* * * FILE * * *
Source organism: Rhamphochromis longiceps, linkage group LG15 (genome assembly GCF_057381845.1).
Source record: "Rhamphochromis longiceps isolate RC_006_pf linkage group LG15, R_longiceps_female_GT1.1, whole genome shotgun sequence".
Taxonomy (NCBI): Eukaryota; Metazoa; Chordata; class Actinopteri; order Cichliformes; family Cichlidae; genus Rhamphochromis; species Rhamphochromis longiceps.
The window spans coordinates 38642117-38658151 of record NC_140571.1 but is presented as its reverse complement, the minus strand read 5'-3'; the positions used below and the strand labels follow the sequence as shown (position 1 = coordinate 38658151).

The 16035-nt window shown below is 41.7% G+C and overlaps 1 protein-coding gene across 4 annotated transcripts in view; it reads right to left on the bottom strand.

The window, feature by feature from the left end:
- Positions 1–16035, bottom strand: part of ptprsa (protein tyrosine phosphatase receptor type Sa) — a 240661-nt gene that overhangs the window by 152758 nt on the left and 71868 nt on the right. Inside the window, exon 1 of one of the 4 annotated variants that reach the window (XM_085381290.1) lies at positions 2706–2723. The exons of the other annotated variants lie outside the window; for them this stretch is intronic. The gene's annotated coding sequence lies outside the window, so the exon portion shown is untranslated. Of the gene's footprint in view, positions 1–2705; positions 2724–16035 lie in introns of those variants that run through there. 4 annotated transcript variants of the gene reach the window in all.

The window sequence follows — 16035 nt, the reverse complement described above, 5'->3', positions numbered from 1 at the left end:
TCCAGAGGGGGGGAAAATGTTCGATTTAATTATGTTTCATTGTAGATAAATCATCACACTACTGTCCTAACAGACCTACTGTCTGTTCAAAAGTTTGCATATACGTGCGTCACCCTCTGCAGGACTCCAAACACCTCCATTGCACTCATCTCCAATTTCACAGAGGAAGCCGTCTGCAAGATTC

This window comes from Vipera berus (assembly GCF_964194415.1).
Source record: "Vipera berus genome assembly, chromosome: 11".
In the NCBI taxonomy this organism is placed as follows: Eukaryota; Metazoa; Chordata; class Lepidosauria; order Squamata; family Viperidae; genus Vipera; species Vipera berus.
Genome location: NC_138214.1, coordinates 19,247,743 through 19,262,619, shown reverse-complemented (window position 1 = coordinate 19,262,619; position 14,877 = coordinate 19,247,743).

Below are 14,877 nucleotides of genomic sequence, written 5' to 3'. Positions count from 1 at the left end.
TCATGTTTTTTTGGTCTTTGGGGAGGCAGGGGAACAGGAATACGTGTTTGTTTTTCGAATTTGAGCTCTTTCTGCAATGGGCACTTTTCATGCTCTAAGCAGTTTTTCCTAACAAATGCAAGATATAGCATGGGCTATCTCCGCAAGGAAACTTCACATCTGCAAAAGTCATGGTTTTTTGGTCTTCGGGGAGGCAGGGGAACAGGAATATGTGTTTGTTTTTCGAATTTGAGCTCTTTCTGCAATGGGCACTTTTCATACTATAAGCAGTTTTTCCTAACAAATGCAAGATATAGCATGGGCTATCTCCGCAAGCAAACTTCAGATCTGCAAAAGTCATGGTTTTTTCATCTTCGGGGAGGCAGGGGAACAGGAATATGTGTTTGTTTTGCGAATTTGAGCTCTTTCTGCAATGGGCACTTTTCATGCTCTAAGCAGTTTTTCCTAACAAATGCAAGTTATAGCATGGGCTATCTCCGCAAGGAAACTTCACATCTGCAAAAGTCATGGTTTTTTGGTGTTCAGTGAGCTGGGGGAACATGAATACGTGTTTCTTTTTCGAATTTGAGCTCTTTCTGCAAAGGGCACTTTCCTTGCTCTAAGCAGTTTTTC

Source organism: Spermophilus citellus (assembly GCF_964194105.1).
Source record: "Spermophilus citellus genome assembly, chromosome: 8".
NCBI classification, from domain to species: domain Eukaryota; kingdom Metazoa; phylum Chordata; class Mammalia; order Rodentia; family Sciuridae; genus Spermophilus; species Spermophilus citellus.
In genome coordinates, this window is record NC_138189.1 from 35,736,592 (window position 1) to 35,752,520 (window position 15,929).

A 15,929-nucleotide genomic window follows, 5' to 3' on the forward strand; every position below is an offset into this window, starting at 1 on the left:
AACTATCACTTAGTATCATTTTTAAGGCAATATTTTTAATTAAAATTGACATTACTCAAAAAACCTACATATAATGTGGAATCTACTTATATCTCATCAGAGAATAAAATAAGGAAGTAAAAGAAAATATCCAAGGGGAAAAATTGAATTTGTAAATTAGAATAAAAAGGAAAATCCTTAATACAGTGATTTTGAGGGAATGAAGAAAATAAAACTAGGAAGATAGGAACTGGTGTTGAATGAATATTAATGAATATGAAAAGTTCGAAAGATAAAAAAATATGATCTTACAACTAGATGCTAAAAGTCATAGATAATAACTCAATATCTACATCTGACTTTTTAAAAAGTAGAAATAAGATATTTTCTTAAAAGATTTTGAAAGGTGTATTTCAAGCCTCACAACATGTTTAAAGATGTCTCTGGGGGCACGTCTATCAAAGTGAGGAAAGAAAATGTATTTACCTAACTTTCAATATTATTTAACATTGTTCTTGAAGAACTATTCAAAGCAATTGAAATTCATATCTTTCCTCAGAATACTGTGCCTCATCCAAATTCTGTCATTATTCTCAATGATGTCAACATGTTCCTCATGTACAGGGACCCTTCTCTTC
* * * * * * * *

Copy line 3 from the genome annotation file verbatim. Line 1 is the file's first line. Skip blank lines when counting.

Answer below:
Taxonomy (NCBI): Eukaryota; Metazoa; Chordata; class Actinopteri; order Cichliformes; family Cichlidae; genus Rhamphochromis; species Rhamphochromis longiceps.